Aseptic Techniques



Aseptic Techniques


Aseptic Techniques are the precautionary measures taken to prevent contamination of pure cultures and sterile laboratory equipment. Treat all organisms as potential pathogens. Many of the organisms can be opportunistic in their abilities to cause infection. Microorganisms in the lab atmosphere may come to rest on the desktop between classes and overnight, so disinfect lab top thoroughly before and after each lab period.

This is accomplished by: 

  1. Sterilize all materials before beginning.

  1. Spray the lab top down with a commercial disinfectant or a 10% bleach solution and allowing this to stand for a minute. You may then wipe down the bench with the paper towel.

  1. Wash hands before and after lab.

  1. You should have only the materials you’ll need and the written lab procedures on your bench top or desk.

  1. Keep petri dishes and test tubes covered as much as possible. If top must be removed completely do not LAY IT on the lab top. This lowers the probability of contamination and prevents “false positive” results.

  1. Hold bottles and tubes at an angle to minimize the amount of airborne microbes that can fall into them (blue circle). Remove the caps as shown above and do not set the caps down. Keep the mouth of the facing cap down (red circle).
  2. Work quickly!
  3. It is important to use a new sterile loop for each different sample taken or removed because once a sterile loop is used it is no longer sterile.
  4. To remove a sterile loop from its container:
    • Open the package on the side away from the loop.
    • Keep the ends of the loop away from outside of the mouth of the package.
    • Remove ONE loop and exercise caution not to TOUCH any outside surfaces
    • Pay strict attention to the disposal of used laboratory material.
    • Avoid placing things in your mouth (fingers, pen tops, etc…) and then laying them on your bench top.
  5. When using metal inoculating loops, HEAT the entire piece of metal of the inoculation instrument in the flame: it should be RED HOT. Be sure to COOL your inoculation instrument before picking the inoculum (broth or agar).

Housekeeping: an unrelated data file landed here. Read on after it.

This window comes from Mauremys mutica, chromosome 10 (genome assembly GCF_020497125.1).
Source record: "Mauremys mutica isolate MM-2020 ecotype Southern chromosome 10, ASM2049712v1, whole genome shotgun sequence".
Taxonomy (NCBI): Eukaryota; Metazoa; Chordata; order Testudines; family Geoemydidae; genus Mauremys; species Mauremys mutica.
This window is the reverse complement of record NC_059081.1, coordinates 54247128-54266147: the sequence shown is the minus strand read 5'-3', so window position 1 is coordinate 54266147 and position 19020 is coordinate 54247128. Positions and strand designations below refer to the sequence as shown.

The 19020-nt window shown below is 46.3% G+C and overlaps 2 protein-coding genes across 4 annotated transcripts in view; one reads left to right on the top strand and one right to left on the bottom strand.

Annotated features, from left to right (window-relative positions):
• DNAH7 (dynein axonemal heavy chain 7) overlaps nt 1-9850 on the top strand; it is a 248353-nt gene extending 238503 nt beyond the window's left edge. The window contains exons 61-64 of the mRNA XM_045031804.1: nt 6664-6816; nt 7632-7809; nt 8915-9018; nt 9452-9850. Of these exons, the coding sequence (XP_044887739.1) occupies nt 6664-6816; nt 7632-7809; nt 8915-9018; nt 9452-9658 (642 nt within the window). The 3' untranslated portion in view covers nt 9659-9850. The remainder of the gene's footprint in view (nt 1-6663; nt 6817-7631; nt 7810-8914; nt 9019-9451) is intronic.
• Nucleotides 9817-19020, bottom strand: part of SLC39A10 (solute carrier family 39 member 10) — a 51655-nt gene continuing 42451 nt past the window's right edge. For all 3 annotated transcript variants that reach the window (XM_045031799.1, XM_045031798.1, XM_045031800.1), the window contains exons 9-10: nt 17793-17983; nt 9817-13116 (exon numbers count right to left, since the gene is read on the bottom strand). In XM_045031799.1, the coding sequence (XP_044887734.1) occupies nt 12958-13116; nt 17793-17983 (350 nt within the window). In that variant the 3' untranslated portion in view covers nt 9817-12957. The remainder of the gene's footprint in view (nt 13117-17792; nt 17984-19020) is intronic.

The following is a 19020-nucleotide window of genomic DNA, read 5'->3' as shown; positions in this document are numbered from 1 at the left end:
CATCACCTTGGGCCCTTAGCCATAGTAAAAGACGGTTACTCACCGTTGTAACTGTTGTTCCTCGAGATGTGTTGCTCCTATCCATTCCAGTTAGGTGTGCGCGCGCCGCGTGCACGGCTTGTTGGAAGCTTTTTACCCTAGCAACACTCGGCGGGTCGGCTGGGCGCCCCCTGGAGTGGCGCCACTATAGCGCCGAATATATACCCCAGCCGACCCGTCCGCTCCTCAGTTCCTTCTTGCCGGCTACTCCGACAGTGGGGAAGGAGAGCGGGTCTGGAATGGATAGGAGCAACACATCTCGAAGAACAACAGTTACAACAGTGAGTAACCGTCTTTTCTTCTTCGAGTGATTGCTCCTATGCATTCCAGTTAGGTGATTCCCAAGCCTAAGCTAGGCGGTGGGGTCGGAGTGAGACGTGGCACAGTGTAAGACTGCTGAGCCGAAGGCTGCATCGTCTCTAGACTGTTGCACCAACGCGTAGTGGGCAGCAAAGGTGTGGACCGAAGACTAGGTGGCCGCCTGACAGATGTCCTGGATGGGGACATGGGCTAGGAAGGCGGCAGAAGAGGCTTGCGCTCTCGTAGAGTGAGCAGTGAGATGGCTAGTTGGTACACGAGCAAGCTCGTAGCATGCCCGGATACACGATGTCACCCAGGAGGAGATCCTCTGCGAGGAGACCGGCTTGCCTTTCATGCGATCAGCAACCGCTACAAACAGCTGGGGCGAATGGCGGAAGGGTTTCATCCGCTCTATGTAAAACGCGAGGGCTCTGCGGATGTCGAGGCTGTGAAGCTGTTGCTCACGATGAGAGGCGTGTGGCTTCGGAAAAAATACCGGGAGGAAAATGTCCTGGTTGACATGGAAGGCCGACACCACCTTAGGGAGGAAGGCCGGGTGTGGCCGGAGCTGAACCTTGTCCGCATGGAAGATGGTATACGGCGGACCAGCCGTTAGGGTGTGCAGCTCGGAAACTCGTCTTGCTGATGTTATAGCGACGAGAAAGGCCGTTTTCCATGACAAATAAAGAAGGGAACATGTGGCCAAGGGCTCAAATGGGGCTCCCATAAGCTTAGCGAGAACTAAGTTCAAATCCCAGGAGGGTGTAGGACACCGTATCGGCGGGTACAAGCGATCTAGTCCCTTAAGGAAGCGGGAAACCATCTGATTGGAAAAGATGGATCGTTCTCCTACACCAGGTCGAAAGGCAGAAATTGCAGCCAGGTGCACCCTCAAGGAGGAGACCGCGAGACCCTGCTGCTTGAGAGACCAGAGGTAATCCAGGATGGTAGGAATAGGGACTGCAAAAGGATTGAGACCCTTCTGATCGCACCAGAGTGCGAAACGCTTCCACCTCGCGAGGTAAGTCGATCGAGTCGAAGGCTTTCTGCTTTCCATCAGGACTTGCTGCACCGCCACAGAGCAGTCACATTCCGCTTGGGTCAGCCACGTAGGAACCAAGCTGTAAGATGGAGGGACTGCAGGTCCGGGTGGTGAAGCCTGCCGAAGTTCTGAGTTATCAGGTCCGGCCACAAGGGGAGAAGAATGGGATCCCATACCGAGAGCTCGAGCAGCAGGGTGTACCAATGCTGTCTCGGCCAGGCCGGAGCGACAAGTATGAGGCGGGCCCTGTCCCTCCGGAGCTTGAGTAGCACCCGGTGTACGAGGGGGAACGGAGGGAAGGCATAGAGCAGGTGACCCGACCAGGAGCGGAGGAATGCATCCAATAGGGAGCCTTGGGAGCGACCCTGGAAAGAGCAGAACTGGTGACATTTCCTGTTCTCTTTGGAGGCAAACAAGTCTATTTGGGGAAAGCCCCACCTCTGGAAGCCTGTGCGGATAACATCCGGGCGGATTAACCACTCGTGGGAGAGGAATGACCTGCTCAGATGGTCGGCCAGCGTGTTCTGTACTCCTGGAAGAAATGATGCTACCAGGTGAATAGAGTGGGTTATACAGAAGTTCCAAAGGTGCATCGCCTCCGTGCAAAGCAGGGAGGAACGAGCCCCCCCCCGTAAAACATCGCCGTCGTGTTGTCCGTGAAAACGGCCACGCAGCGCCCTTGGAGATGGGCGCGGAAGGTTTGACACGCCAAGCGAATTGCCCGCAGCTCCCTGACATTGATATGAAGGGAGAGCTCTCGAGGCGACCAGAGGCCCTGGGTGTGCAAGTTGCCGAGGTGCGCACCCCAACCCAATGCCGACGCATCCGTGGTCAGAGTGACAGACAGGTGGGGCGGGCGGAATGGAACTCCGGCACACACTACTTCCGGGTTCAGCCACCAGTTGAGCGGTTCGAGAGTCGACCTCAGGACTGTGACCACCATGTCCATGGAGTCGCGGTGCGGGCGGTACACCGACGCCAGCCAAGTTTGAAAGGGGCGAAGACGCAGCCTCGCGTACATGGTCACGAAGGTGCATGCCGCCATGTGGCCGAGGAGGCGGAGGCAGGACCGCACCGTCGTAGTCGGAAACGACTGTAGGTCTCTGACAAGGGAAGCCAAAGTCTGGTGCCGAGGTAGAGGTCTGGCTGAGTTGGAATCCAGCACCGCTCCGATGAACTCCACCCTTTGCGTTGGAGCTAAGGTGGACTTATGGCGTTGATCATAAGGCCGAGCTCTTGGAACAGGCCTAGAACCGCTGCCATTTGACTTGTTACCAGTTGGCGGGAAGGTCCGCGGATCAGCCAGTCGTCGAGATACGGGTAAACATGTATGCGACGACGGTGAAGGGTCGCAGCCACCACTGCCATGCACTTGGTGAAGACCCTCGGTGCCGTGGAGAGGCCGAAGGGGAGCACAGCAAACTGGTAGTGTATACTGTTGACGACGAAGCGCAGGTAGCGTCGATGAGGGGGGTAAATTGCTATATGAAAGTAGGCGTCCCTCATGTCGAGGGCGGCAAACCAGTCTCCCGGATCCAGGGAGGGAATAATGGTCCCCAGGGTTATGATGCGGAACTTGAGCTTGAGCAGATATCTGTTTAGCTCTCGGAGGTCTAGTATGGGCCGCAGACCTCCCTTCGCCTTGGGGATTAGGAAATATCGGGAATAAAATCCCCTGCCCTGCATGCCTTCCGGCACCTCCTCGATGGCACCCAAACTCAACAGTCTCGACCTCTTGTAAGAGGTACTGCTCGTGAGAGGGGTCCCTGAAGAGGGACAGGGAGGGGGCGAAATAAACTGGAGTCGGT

1. When using antibiotic discs, The antibiotic discs come in a little tube-like dispenser. To remove the discs take a sterile toothpick and push out a disc into your plate. Use the toothpick to gently press the disc onto the agar.
  2. To inoculate a Petri plate: Lift one edge of the Petri plate cover to gain access to the culture medium. Keep the cover over the plate bottom to prevent dust and microbes from falling onto the agar.

  1. Wear gloves whenever you may come in contact with any type of microbe.
  2. If your gloves become contaminated, remove them and put on a new pair.
  3. Report any spills to me immediately!


Cover the spill with paper towels and squirt disinfectant onto the towels. Wait 20 minutes then clean up the spill.


  1. Label all test tubes and petri plates with your name (initials), your table #, date, exercise #, and name of organism BEFORE you add any solutions, bacteria, etc.  Use small pieces of masking tape, but remove these labels whenever you are finished so the tubes can be autoclaved,

  1. Do not dump ANY microbial suspension down the drain or in the trash can. Place them in an autoclave bag.

  1. Place test tubes in racks when working at your table: never lay the tubes down—they leak.
  2. Keep test tube caps and petri dish covers on media to reduce contamination (matters not whether it is sterile media or already cultured).

  1. All agar plates are incubated UPSIDE DOWN to reduce bacterial contamination and to reduce the possibility of water condensation that may be on the lid dropping onto the agar, causing fluid to run across the agar medium.

Lab       Notes